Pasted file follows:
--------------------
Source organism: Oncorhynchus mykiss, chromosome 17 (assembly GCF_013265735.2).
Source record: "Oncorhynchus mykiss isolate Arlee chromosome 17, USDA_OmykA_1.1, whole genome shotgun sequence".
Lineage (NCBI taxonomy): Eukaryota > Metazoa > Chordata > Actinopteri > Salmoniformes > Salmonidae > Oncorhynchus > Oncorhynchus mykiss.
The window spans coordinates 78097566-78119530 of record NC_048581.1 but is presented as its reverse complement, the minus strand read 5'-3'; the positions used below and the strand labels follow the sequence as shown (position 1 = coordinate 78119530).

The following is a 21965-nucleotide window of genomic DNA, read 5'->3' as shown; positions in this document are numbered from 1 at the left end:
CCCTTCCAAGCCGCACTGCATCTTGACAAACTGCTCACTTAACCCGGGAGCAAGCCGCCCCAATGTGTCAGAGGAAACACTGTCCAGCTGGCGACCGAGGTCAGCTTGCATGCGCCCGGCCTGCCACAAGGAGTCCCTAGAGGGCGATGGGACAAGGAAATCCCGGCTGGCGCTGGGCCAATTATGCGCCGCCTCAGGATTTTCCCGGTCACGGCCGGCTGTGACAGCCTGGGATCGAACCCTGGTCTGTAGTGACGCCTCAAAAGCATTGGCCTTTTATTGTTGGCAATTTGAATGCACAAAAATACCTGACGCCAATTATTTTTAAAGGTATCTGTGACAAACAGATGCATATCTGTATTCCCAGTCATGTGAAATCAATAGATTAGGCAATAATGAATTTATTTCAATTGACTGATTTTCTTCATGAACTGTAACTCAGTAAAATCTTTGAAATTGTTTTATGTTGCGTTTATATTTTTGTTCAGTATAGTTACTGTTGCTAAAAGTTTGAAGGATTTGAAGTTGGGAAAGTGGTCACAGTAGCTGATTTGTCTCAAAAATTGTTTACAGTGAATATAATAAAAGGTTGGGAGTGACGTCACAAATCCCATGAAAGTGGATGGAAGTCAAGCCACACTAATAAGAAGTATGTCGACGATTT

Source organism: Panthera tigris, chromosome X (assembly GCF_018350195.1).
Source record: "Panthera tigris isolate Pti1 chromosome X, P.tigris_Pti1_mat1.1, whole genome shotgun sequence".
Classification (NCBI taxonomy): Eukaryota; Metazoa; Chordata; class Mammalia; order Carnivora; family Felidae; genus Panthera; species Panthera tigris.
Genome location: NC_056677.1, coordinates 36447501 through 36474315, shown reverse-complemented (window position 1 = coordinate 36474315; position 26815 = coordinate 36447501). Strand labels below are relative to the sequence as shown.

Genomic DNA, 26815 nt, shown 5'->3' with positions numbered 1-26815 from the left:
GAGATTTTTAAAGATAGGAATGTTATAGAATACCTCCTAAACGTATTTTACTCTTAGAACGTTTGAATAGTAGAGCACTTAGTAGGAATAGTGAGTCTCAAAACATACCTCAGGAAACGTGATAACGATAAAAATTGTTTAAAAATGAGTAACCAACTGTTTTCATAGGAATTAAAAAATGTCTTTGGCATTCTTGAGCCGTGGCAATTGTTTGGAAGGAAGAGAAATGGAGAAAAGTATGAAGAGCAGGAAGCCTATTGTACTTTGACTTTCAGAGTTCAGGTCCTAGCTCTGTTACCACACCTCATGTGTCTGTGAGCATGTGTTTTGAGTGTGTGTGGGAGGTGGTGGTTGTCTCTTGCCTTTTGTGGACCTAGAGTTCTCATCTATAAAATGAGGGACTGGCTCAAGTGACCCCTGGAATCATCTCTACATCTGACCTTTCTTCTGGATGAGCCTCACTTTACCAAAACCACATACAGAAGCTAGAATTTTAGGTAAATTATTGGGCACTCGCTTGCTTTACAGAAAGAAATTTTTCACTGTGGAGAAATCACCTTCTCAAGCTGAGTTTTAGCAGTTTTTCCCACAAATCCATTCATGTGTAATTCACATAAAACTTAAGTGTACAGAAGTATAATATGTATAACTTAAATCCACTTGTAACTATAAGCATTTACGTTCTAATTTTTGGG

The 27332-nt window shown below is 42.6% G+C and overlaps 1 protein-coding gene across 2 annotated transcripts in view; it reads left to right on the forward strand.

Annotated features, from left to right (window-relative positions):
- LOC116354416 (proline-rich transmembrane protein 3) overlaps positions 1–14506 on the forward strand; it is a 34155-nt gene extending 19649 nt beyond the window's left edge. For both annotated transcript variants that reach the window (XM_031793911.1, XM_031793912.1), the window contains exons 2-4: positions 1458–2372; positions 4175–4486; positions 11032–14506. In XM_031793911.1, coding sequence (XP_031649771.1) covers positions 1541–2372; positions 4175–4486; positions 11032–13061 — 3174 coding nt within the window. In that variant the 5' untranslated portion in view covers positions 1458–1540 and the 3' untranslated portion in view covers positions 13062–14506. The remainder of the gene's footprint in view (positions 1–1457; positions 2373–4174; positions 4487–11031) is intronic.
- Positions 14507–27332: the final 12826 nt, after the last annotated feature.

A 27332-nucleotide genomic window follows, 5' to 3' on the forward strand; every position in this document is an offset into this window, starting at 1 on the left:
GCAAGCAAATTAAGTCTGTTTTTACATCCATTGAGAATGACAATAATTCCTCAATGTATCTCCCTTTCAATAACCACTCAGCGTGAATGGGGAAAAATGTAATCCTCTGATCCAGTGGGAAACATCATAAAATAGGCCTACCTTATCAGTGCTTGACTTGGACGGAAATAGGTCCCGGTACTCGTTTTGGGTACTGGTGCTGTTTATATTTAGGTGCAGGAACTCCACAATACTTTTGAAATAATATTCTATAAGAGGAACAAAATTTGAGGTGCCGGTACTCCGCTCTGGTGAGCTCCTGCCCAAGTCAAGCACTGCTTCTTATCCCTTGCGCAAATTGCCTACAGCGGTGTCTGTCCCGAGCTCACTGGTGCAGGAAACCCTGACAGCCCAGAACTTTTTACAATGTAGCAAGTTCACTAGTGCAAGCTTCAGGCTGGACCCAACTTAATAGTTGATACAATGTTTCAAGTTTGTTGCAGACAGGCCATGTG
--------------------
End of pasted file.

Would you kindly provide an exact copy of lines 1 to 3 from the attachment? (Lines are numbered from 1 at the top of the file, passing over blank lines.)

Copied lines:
Source organism: Oncorhynchus mykiss, chromosome 17 (assembly GCF_013265735.2).
Source record: "Oncorhynchus mykiss isolate Arlee chromosome 17, USDA_OmykA_1.1, whole genome shotgun sequence".
Lineage (NCBI taxonomy): Eukaryota > Metazoa > Chordata > Actinopteri > Salmoniformes > Salmonidae > Oncorhynchus > Oncorhynchus mykiss.